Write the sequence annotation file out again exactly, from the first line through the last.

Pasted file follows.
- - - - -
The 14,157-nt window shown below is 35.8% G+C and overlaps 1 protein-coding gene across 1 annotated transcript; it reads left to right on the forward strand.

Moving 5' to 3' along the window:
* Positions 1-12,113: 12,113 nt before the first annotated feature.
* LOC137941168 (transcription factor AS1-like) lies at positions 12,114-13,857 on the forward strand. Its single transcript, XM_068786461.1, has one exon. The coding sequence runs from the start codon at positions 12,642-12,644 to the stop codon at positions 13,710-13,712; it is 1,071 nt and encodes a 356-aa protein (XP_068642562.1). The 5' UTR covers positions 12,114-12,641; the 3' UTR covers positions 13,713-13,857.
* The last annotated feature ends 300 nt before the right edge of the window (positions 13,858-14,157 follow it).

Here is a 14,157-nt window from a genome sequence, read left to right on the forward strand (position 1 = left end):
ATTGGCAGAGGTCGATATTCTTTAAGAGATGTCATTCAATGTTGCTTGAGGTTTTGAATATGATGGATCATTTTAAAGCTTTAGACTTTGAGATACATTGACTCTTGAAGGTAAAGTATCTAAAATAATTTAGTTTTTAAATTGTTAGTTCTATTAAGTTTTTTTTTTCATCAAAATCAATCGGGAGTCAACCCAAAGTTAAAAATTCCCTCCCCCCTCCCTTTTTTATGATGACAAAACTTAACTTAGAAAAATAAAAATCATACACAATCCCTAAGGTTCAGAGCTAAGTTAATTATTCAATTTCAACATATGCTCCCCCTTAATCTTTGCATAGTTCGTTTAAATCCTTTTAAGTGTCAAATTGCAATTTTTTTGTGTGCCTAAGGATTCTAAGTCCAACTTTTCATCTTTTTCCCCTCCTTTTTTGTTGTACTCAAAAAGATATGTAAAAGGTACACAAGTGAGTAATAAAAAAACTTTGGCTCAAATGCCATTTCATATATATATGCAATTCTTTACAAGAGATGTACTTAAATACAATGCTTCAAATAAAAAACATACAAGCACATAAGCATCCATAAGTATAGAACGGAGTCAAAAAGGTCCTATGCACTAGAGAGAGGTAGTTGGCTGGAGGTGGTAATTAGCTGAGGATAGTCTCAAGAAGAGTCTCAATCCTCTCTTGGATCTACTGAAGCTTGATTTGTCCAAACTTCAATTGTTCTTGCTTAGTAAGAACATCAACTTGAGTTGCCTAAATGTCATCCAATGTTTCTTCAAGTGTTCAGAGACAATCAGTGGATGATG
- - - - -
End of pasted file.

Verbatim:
The 14,157-nt window shown below is 35.8% G+C and overlaps 1 protein-coding gene across 1 annotated transcript; it reads left to right on the forward strand.

Moving 5' to 3' along the window:
* Positions 1-12,113: 12,113 nt before the first annotated feature.
* LOC137941168 (transcription factor AS1-like) lies at positions 12,114-13,857 on the forward strand. Its single transcript, XM_068786461.1, has one exon. The coding sequence runs from the start codon at positions 12,642-12,644 to the stop codon at positions 13,710-13,712; it is 1,071 nt and encodes a 356-aa protein (XP_068642562.1). The 5' UTR covers positions 12,114-12,641; the 3' UTR covers positions 13,713-13,857.
* The last annotated feature ends 300 nt before the right edge of the window (positions 13,858-14,157 follow it).

Here is a 14,157-nt window from a genome sequence, read left to right on the forward strand (position 1 = left end):
ATTGGCAGAGGTCGATATTCTTTAAGAGATGTCATTCAATGTTGCTTGAGGTTTTGAATATGATGGATCATTTTAAAGCTTTAGACTTTGAGATACATTGACTCTTGAAGGTAAAGTATCTAAAATAATTTAGTTTTTAAATTGTTAGTTCTATTAAGTTTTTTTTTTCATCAAAATCAATCGGGAGTCAACCCAAAGTTAAAAATTCCCTCCCCCCTCCCTTTTTTATGATGACAAAACTTAACTTAGAAAAATAAAAATCATACACAATCCCTAAGGTTCAGAGCTAAGTTAATTATTCAATTTCAACATATGCTCCCCCTTAATCTTTGCATAGTTCGTTTAAATCCTTTTAAGTGTCAAATTGCAATTTTTTTGTGTGCCTAAGGATTCTAAGTCCAACTTTTCATCTTTTTCCCCTCCTTTTTTGTTGTACTCAAAAAGATATGTAAAAGGTACACAAGTGAGTAATAAAAAAACTTTGGCTCAAATGCCATTTCATATATATATGCAATTCTTTACAAGAGATGTACTTAAATACAATGCTTCAAATAAAAAACATACAAGCACATAAGCATCCATAAGTATAGAACGGAGTCAAAAAGGTCCTATGCACTAGAGAGAGGTAGTTGGCTGGAGGTGGTAATTAGCTGAGGATAGTCTCAAGAAGAGTCTCAATCCTCTCTTGGATCTACTGAAGCTTGATTTGTCCAAACTTCAATTGTTCTTGCTTAGTAAGAACATCAACTTGAGTTGCCTAAATGTCATCCAATGTTTCTTCAAGTGTTCAGAGACAATCAGTGGATGATG